By Dominik Stallings
Local authors Kirby and Cindy Pringle held a book signing for their newest book “Happy Tails: We Can’t Elope.” featuring their “dog people” Earl and Pearl Barker.
In the new book, Earl forgets about the 10th wedding anniversary celebration with his wife, Pearl, and then tries his best to make up for his mistake.
If you missed out, don’t worry, they’ll sign more books Dec. 10 from 2-4 p.m. in The Vault Gallery.
The couple didn’t expect to make their newest book after the passing of their dogs Buster and Barney.
“That sort of broke up the team,” said Kirby.
A new addition to the family, Daisy, excited them enough to create another story. They adopted her from a neighboring family who were taking care of her temporarily.
“She’s the inspiration for doing the book,” said Cindy.
Cindy said that Daisy looked just like their dog Barney, who previously played the main character “Pearl” in their previous books.
Kirby said that the book also gave them something to do during the height of the COVID pandemic.
“The books kind of reflect our conservation nature,” said Kirby.
Kirby said they hope that people who read their stories will be inspired to reconnect with nature.
“We lost so much of our native habitat,” said Kirby. He noted that a lot of farmland used to be covered with long prairie grass. He said he wishes that some of Illinois’ landscape could be reverted back into that natural habitat.
The couple’s first book released in 2004 was ABC for kids.
Their second 2008 book “Happy Tails: The Call of Nature,” focused on Pearl’s cellphone obsession and their journey back into nature.
The third book released in 2012, “The Butterfly That Would Not Fly,” featured a butterfly who was afraid of heights. The Earl and Pearl helped it overcome its fear. The story teaches children and adults about the rapidly declining monarch butterfly population and what can be done to reverse it. (The Pringles are well-known monarch butterfly conservationists and have traveled around the midwest to give presentations and show their documentary films, “A Landscape for Life,” “Touched by a Butterfly” and “Plight of the Monarch.”)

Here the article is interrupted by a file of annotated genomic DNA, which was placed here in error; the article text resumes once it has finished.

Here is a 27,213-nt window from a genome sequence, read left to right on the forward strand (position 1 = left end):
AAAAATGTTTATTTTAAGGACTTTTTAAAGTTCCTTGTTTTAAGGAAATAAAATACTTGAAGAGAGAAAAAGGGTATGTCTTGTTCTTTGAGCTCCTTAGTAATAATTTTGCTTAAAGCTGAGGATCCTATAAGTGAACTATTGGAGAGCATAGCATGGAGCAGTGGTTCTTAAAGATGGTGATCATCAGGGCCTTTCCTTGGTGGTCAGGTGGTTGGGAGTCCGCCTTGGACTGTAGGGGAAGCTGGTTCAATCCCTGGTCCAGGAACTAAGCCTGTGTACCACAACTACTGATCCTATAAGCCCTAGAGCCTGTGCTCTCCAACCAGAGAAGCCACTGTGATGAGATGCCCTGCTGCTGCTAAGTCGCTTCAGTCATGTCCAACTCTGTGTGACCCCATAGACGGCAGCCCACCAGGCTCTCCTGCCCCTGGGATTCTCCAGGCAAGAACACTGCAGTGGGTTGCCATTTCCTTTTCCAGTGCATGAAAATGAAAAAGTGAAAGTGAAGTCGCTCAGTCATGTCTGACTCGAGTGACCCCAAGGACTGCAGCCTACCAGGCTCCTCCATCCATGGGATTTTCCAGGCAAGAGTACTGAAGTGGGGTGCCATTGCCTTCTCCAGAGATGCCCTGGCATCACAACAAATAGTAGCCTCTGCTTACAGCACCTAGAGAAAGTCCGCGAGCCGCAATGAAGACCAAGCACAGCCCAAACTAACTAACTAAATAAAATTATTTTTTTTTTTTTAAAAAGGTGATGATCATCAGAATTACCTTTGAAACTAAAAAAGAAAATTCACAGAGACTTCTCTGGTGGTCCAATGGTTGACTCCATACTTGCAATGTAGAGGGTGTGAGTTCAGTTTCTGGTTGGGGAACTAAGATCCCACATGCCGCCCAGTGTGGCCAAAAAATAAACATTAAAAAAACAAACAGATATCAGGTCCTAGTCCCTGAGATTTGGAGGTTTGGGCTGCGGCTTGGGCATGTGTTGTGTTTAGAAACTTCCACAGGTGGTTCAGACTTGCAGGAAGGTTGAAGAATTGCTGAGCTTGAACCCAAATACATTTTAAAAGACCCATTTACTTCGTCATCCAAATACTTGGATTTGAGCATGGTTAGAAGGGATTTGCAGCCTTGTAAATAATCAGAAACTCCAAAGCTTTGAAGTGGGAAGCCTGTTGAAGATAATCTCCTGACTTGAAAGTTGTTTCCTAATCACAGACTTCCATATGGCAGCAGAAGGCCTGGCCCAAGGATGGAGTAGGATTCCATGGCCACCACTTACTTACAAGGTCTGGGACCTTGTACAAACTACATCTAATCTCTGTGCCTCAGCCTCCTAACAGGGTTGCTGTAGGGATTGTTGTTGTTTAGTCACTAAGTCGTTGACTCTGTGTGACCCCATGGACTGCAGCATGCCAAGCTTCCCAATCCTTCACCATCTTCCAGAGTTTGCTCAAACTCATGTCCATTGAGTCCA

“The fourth one is a bit more humorous about marriage and relationships,” said Kirby.
The theme of the fourth book comes from the couple’s inside joke and pun. They both share a love of cantaloupe. If Kirby asks Cindy for some more cantaloupe, she answers him with “We can’t elope. We’re already married!” The inside joke even found its way into the book in the form of a song that Cindy wrote.
“I wanted something of a love story. That cantaloupe seemed to develop it,” said Cindy.
The new book has some new faces that fans might not recognize. One of them isn’t a dog, but rather a starling that they rehabilitated. In the book, it’s name is Stella.
Cindy “spotted this little featherless bird laying in the street. Of course, being animal lovers we went over and tried to see if we could save it and put it back in the nest.” said Kirby.
The two of them ended up saving the bird successfully and helped rehabilitate it.
The other new character is their dog, Joe, which they recently adopted. They adopted him after the passing of Finnegan, who plays Earl in the books.
Kirby said that during the layout process for the book he had some issues with the software. He hasn’t used it in roughly 10 years and struggled to overcome some issues. He sought help from freelance graphic artists, but the cost of having the book designing was too much for them.
Fortunately for them, they found help from a friend. Cindy talked with Debbie Nivens, who is part of the board of directors at The Vault. Her husband, Chuck, was well-versed in the layout software and volunteered his time to help them with the book. Thanks to him, they managed to release their book much sooner.
“I probably would have figured it out, but it would have been six months later,” said Kirby.
Kirby and Cindy are both professional photographers. Kirby worked as a reporter and editor, first in Mattoon and Charleston, and then in Champaign-Urbana for 25 years.
Kirby was also manager for The Vault after it was bought out by three businessmen in 2017. He later helped turn it into a co-op with a board of directors. Now he uses their space in the Vault to work solely as an artist.
“Cindy and I wanted to work for ourselves,” said Kirby.
Cindy specialized in black-and-white portrait photography and later leaned into painting over black-and-white photographs. She later turned to the “dog people” photographs with Kirby.
They first were inspired to do photo illustrations of their dog people when they sent out a greeting card with Kirby’s head replaced by a dog head. It was a joke to friends and family that they kept wanting to do.
“I look better with a dog head,” said Kirby jokingly.